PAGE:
Ignition Interlock Helps Prevent DWI Reoffenders in MN
Photo: MGN Online
Less than 1 percent of drunken driving offenders in Minnesota - who have used or are currently using ignition interlock - have reoffended since the program's statewide inception.
Those results were released Wednesday, Aug. 21, by the Minnesota Department of Public Safety Office of Traffic Safety.
So far, 10,644 DWI offenders have used ignition interlock since the program started July 2011. Of those numbers, 3,283 people have graduated from the program by using the device for the required time without reoffending.
There are currently 7,381 people using the ignition interlock in the state.
Ignition interlock devices work by being connected to a vehicle's starter. The driver has to blow into the device, which measures alcohol content. If the alcohol content is above .02, the car won't start and the information will be recorded and later transmitted to the monitoring authority.
"Interlock devices are proving to be effective tools that are keeping the vast majority of past DWI offenders from repeating their mistakes," said Donna Berger, office of traffic safety director, in a statement. "In turn, this technology is cutting down on impaired driving and creating a safer driving environment for the traveling public."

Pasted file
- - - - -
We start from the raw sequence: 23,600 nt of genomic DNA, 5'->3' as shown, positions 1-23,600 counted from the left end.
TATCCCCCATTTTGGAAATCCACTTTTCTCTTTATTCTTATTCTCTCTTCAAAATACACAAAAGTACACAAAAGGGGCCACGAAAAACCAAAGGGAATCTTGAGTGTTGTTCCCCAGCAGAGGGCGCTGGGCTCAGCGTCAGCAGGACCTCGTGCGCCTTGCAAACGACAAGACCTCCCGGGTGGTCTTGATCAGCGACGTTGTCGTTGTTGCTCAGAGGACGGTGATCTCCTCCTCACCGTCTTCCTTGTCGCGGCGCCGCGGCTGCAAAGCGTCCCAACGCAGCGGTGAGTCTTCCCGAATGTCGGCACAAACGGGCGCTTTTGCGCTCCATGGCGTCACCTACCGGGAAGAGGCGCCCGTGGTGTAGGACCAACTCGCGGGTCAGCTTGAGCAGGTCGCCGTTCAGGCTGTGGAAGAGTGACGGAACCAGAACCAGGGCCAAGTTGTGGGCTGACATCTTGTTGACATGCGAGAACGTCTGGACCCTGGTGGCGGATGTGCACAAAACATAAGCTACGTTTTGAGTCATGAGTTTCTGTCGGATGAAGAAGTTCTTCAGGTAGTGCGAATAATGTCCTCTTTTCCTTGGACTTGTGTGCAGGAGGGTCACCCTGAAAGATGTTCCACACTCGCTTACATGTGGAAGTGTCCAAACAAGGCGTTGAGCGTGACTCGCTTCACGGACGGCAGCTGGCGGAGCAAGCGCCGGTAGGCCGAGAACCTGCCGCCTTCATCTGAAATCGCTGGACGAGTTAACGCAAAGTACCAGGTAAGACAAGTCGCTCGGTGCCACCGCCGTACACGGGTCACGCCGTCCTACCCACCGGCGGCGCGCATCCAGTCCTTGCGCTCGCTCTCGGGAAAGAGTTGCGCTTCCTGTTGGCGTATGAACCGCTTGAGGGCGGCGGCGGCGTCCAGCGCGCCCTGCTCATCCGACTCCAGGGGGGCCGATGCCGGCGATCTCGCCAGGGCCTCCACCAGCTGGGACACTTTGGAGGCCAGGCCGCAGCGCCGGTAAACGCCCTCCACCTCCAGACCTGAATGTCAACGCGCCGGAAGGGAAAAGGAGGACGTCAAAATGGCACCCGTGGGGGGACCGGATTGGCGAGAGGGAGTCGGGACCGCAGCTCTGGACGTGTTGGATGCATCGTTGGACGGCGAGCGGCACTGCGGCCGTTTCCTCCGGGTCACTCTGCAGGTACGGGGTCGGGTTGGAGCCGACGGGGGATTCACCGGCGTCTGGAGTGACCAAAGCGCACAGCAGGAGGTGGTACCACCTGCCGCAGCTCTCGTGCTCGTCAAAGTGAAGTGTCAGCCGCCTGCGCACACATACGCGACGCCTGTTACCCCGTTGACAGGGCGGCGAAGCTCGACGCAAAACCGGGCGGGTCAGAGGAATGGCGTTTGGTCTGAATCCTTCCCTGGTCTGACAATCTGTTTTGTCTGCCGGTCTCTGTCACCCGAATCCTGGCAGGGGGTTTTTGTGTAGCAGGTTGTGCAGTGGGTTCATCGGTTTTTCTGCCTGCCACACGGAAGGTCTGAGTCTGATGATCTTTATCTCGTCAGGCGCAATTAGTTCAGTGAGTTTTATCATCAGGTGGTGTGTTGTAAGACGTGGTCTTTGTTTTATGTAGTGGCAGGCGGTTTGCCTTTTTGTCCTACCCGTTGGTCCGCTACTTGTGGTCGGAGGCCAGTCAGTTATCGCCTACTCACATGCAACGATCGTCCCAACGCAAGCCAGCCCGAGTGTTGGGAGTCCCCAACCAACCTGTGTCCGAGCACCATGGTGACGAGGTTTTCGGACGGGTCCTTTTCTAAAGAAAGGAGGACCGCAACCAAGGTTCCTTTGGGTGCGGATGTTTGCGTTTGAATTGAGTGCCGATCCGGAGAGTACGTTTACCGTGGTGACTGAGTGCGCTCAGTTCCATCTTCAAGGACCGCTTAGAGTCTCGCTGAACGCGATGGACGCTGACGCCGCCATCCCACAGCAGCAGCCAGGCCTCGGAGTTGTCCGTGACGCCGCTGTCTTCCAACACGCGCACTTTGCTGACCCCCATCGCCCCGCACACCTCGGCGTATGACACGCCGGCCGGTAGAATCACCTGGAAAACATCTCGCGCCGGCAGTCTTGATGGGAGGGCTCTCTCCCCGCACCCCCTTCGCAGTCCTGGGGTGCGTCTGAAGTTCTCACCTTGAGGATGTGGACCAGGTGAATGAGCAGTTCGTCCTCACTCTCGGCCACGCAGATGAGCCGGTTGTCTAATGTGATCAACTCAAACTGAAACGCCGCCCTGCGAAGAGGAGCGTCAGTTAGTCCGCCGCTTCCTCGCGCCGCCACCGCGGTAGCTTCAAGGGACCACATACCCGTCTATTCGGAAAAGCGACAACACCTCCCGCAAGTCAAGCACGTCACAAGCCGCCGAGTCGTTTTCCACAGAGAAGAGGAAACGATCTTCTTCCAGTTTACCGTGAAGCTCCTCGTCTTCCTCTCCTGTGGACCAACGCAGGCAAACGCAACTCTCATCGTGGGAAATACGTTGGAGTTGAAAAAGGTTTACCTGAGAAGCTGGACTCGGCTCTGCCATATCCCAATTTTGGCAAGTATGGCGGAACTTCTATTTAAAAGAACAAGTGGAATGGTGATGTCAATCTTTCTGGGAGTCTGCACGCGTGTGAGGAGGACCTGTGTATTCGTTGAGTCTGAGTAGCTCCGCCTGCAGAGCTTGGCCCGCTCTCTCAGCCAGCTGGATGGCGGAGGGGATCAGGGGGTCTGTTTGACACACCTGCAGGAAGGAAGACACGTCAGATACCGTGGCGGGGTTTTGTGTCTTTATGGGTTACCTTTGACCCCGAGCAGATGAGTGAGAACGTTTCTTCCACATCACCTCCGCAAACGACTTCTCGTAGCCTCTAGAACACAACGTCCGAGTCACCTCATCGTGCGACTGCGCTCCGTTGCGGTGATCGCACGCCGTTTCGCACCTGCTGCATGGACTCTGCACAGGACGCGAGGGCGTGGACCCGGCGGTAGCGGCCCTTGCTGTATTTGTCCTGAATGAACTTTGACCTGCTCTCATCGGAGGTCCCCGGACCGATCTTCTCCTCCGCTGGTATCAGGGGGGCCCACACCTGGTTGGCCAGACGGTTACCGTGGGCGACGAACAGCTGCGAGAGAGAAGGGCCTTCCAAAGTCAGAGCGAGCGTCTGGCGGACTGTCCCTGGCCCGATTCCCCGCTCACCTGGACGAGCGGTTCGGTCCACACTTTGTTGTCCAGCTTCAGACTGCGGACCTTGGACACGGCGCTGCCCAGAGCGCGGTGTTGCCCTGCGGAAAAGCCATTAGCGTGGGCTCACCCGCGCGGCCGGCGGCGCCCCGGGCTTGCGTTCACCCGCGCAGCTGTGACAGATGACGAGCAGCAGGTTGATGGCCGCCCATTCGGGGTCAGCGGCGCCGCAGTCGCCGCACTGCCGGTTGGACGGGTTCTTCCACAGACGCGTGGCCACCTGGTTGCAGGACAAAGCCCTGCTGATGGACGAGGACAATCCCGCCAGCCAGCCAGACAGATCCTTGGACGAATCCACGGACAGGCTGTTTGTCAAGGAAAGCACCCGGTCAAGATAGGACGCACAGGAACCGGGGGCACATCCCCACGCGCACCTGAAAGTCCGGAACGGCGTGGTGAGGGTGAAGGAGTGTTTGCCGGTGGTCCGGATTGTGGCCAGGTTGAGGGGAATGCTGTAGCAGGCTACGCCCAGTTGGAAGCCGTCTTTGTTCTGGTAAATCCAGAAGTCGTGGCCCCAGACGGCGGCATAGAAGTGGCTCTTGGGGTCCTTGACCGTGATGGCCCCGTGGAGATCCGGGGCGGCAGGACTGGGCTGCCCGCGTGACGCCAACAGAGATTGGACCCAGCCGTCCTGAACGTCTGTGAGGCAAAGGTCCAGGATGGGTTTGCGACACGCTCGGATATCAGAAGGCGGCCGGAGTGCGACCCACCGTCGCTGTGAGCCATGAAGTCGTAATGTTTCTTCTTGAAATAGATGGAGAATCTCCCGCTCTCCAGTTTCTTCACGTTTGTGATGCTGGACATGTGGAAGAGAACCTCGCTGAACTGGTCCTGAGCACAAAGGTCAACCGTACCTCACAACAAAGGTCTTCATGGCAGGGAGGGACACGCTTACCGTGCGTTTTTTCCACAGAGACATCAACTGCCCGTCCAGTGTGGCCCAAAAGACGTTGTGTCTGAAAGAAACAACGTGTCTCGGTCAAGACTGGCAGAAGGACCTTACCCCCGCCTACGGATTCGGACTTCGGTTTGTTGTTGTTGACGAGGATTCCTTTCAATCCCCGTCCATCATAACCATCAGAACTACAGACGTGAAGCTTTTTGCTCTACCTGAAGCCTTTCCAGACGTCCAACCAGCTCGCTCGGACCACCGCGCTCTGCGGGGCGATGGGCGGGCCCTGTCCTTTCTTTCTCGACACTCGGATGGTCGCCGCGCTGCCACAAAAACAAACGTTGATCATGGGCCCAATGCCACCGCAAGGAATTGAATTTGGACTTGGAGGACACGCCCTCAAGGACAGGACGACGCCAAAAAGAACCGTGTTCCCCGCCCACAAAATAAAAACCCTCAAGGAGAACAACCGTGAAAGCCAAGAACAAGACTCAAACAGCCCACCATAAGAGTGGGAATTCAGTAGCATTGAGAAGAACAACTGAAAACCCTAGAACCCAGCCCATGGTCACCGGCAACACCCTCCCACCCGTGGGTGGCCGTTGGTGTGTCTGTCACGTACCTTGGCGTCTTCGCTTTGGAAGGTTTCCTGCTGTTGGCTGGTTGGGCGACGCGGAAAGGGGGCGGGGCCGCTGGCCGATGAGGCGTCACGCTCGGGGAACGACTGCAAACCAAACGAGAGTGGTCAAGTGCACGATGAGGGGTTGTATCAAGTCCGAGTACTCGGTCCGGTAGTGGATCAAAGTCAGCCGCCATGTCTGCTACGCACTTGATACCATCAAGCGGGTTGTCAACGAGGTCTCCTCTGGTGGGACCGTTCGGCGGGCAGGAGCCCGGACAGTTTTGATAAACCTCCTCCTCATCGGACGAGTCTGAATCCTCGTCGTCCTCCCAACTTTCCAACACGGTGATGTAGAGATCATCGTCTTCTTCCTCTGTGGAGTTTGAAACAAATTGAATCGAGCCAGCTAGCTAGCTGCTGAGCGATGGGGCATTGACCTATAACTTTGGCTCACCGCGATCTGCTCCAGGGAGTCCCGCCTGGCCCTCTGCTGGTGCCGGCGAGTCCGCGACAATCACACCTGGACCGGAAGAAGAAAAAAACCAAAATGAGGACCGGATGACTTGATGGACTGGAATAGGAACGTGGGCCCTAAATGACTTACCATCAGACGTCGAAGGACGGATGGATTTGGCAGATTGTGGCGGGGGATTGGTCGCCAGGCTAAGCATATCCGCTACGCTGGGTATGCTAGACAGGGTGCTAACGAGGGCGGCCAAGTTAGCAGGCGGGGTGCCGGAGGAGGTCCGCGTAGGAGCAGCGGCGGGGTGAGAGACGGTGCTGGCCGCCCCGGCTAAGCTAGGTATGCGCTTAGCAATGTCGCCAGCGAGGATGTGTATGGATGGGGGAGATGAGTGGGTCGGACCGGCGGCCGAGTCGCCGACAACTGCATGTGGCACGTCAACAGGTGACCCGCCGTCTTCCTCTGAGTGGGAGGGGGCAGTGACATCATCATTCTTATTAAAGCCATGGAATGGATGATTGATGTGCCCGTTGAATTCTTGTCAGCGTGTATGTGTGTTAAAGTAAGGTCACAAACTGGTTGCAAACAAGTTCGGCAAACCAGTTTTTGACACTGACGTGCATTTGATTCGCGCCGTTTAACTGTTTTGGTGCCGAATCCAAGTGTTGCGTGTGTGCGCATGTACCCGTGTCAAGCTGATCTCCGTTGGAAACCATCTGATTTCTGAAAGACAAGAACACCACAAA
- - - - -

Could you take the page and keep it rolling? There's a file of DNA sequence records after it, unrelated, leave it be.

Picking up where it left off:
A statewide DWI enforcement campaign is currently under way through Labor Day.
During its first weekend - Aug. 16-18 - authorities arrested 425 people statewide for suspected drunken driving. Several people were at or above an alcohol-concentration level of .16, making them eligible for interlock, according to state officials.
Repeat DWI offenders and first-time offenders arrested with an alcohol-concentration level of .16 and above must use interlock to regain legal driving privileges. Without interlock, the person could face at least a year without a driver's license.
Offenders with three or more offenses are required to install interlock and use it for three to six years, or they can never regain their driving privileges, according to state officials.
Officials expect 21,000 DWI offenders to be eligible for interlock sanctions during a given year. Cost of an interlock is $3 to $4 a day. Minnesota is part of 32 states that use ignition interlock for first-time DWI offenders.
Some of the device's features are:
- "Rolling re-tests," which require drivers to provide a breath sample three to five minutes after starting the vehicle, and randomly thereafter.
- In-car cameras, which record all breath tests. Video and test results are available for the Department Public Safety to monitor.
- Specific hum or "suck back" patterns are required when providing breath sample.
- Users are required to have the interlock calibrated monthly by a service provider. Service providers will run reports that indicate how many times the vehicle started, number of rolling re-tests, and any test fails, which is an alcohol-concentration limit of 0.02 or above.
- Service providers will send reports to the Department of Public Safety for review and to take appropriate action or extend sanctions.